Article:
The publication of the caricatures has divided opinion in France. It highlights the tension between the western principle of freedom of speech and Islamic beliefs that find insults to the Prophet intolerable.

In Iran, dozens of students and clerics gathered outside the French embassy in Tehran chanting “death to France”, and “Down with the US” as an American made film they find blasphemous continues to also cause controversy.

In Tunisia the French embassy has announced the closure of all French schools until Monday as violence is feared and protests have already taken place in Pakistan where hundreds of people clashed with police. Officers used tear gas and batons to prevent them from reaching French government buildings.

French embassies, consulates, cultural centres and schools in some 20 muslim countries are temporarily closing as much larger demonstrations are expected after Friday prayers.

 

Pope calls for peace on last day in Lebanon

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On the last day of the Pope Benedict’s visit to Lebanon, he celebrated an open-air mass in front of around 350,000 pilgrims, as well as politicians from all sectors of the multi-faith country.

 

The pilgrims had come to Beirut from across the Middle East, where the service was held at an altar built on land reclaimed with debris from Lebanon’s 1975-1990 sectarian civil war.

 

The crowd cheered and waved Vatican as well as Lebanese flags as the Pope gave a speech in which he appealed for tolerance and religious freedom and for reconciliation between Christians and Muslims.

 

These have been the central themes of the visit which comes amid soaring sectarian tensions in the region, exacerbated by the conflict in Syria.

 

The pope also called on Christians not to leave the region despite war and growing pressure from radical Islamists.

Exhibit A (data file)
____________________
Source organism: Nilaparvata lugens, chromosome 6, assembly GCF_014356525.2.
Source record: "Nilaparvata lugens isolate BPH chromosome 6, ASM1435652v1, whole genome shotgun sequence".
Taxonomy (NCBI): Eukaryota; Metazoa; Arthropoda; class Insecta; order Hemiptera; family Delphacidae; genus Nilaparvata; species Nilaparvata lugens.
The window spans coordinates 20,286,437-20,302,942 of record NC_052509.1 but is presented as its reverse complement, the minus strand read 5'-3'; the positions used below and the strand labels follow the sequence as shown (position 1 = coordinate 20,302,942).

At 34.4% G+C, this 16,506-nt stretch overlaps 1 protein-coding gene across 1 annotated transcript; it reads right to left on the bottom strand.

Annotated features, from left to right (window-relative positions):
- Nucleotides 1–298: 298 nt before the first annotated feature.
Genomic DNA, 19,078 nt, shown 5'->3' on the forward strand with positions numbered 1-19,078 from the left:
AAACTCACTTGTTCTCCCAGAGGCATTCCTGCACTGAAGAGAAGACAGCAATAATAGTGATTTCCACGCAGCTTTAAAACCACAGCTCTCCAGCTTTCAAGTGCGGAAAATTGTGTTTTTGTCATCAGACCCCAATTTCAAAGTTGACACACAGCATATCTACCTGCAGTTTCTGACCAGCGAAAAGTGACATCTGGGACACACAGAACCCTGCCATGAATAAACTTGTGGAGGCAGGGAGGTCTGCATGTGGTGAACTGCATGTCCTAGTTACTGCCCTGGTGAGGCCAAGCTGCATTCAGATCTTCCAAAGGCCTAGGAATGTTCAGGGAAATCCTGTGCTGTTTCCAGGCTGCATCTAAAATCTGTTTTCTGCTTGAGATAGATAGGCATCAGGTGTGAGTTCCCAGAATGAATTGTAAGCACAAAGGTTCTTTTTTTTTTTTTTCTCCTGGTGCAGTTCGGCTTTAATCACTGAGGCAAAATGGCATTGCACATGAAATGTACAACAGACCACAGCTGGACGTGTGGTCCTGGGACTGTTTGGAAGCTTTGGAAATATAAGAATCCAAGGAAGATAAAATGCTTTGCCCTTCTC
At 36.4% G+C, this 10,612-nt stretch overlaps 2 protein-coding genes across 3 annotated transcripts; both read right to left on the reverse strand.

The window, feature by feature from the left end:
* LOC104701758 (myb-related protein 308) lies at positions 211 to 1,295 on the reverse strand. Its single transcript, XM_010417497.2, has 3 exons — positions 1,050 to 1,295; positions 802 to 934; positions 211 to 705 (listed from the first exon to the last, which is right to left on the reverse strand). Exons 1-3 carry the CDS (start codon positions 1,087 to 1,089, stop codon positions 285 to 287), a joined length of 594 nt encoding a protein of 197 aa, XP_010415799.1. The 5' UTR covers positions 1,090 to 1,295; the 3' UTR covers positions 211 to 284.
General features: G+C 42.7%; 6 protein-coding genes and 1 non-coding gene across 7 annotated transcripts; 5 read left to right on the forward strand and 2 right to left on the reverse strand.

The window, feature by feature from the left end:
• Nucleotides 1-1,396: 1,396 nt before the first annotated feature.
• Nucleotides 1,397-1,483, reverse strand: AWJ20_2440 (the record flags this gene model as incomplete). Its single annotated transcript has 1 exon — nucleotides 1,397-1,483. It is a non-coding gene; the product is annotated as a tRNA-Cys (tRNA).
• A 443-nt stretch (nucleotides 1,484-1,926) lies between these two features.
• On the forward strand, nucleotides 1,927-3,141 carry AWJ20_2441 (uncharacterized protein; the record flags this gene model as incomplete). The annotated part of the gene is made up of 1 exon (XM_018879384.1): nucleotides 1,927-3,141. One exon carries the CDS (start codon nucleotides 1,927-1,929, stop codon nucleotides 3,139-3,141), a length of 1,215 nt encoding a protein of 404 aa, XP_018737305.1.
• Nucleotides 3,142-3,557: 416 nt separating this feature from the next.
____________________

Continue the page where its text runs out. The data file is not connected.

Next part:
Anti-US clashes continue in Cairo

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Anti-US protests sparked by an American made film which mocks the Prophet Muhammad continued in Cairo on Friday.

After clashes at the US embassy in Cairo earlier in the week, President Barrack Obama described the US-Egyptian relationship as a work in progress, and said he sees Egypt neither as an ally nor an enemy.

Under ousted autocratic President, Hosni Mubarak, the United States was a close ally of the country and gives assistance including over a billion dollars of military aid each year.

Violent Anti-American protests started across the Middle-East and North Africa following the release of the anti-Islamic film.

On Tuesday the storming of the US consulate in Benghazi, Libya, resulted in the death of the US ambassador.

Myanmar: Government worsens sectarian violence

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Myanmar security forces committed rape, and mass arrests against Rohingya Muslims in June according to a new Human Rights Watch report.

It said the attacks happened after forces had already stood by during an outbreak of sectarian violence between Muslims and Buddhists in Arkan State, which resulted in dozens of deaths and many villages destroyed.

Phil Robertson, the Deputy Director of Watch’s Asia Division, said that many lives would have been saved if government forces intervened from the outset:

“What was consistent in this narrative was that there was a government failure to intervene, and that meant that the people from the both sides began to arm to defend themselves. And ultimately, a lack of government protection meant that emboldened partisans on both sides more thoroughly planned and executed coordinated attacks on the other side. So in rather short order, the situation descended to chaos.”

The report entitled: ‘The Government could have stopped this,’ also says that over 100,000 Rohingya Muslims have been displaced and are in need of food, shelter and medical care after the government restricted humanitarian aid.